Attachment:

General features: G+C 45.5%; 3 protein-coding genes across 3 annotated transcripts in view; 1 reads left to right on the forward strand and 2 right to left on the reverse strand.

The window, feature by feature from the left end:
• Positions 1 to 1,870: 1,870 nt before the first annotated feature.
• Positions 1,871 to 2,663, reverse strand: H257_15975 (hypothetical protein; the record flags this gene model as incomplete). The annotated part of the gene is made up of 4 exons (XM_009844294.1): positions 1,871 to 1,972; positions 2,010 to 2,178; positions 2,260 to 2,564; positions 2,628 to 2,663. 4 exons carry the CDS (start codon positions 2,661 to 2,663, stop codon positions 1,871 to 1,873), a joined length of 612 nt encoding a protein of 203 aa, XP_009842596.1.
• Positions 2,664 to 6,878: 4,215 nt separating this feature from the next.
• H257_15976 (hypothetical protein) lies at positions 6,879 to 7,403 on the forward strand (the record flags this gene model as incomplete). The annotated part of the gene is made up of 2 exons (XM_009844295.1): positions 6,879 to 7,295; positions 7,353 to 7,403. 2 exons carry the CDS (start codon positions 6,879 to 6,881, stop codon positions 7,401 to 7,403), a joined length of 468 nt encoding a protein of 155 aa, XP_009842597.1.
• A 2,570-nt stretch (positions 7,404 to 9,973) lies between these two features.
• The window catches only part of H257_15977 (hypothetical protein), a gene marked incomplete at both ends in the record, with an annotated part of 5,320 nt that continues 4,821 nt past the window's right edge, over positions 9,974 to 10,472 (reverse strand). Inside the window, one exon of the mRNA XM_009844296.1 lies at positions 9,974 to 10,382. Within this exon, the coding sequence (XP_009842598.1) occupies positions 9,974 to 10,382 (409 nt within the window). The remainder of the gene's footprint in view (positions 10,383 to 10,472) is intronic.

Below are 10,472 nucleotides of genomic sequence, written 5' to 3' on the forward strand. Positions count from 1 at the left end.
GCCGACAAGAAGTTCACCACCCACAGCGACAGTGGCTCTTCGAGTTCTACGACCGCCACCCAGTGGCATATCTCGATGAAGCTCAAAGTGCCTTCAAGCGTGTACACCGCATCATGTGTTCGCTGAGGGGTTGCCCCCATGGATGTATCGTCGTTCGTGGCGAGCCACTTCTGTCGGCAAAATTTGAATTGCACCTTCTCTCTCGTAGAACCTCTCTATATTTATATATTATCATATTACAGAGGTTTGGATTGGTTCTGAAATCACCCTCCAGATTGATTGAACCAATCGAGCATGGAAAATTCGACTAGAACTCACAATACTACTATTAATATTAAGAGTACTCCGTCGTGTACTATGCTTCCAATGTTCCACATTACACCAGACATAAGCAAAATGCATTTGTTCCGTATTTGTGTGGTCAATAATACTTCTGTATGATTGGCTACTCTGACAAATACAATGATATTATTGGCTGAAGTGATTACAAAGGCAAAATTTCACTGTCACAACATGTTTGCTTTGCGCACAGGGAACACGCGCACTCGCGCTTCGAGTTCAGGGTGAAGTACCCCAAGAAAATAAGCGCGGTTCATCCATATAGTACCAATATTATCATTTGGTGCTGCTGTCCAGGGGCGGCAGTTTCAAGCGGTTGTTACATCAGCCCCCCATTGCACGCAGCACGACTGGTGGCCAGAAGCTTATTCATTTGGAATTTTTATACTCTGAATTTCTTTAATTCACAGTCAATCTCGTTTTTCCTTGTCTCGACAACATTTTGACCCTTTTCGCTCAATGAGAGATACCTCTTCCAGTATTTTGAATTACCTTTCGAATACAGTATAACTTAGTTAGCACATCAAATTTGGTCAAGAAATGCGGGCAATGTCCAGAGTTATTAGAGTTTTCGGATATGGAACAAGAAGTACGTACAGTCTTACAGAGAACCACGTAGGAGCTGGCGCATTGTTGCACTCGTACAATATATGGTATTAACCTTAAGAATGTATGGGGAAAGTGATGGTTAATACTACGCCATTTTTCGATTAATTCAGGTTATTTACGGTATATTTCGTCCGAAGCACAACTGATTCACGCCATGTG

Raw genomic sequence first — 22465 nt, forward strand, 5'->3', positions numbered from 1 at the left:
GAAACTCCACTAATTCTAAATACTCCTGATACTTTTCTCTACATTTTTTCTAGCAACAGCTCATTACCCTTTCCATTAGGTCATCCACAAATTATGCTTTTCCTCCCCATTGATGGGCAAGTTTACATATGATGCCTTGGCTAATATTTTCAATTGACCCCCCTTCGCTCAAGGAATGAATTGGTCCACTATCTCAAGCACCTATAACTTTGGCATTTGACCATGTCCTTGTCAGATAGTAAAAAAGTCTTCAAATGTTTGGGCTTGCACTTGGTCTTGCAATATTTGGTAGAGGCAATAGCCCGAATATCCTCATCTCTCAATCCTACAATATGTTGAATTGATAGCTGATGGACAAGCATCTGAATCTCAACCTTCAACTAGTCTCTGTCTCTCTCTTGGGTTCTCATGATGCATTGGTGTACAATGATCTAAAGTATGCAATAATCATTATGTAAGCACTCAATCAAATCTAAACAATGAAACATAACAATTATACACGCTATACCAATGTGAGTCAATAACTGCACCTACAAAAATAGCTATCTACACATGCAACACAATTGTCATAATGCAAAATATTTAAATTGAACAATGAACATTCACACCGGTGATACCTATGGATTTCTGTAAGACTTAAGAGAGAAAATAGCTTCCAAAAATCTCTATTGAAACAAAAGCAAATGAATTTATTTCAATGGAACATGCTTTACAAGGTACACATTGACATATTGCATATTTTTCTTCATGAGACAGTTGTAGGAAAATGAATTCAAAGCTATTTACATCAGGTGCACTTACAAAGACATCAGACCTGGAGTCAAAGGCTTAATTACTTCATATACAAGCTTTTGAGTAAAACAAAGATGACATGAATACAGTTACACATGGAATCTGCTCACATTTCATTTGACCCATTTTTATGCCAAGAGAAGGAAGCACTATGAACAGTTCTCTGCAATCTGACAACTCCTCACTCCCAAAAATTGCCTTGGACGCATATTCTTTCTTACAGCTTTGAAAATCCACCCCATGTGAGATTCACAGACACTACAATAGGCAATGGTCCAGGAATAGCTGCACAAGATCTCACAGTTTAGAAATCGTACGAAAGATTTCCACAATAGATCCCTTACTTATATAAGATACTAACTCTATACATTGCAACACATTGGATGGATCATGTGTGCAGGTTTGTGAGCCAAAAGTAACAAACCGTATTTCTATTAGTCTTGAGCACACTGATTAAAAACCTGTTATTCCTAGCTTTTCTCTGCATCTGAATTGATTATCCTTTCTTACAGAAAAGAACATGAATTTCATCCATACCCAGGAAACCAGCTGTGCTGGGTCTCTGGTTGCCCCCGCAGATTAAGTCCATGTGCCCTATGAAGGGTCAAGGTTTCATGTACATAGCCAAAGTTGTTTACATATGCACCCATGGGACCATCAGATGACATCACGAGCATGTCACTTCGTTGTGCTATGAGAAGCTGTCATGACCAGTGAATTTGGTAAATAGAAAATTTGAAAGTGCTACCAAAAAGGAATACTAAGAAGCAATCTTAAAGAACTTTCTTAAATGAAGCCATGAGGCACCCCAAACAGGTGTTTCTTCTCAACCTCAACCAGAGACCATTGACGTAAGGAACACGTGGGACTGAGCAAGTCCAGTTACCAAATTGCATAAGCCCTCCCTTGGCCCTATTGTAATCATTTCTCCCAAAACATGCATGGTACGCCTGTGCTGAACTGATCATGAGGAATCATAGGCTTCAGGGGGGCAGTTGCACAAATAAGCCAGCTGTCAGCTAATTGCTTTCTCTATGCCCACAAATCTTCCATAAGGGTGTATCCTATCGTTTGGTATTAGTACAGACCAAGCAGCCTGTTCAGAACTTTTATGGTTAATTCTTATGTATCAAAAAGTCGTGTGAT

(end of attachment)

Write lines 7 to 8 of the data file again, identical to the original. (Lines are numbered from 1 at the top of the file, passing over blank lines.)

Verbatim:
• A 2,570-nt stretch (positions 7,404 to 9,973) lies between these two features.
• The window catches only part of H257_15977 (hypothetical protein), a gene marked incomplete at both ends in the record, with an annotated part of 5,320 nt that continues 4,821 nt past the window's right edge, over positions 9,974 to 10,472 (reverse strand). Inside the window, one exon of the mRNA XM_009844296.1 lies at positions 9,974 to 10,382. Within this exon, the coding sequence (XP_009842598.1) occupies positions 9,974 to 10,382 (409 nt within the window). The remainder of the gene's footprint in view (positions 10,383 to 10,472) is intronic.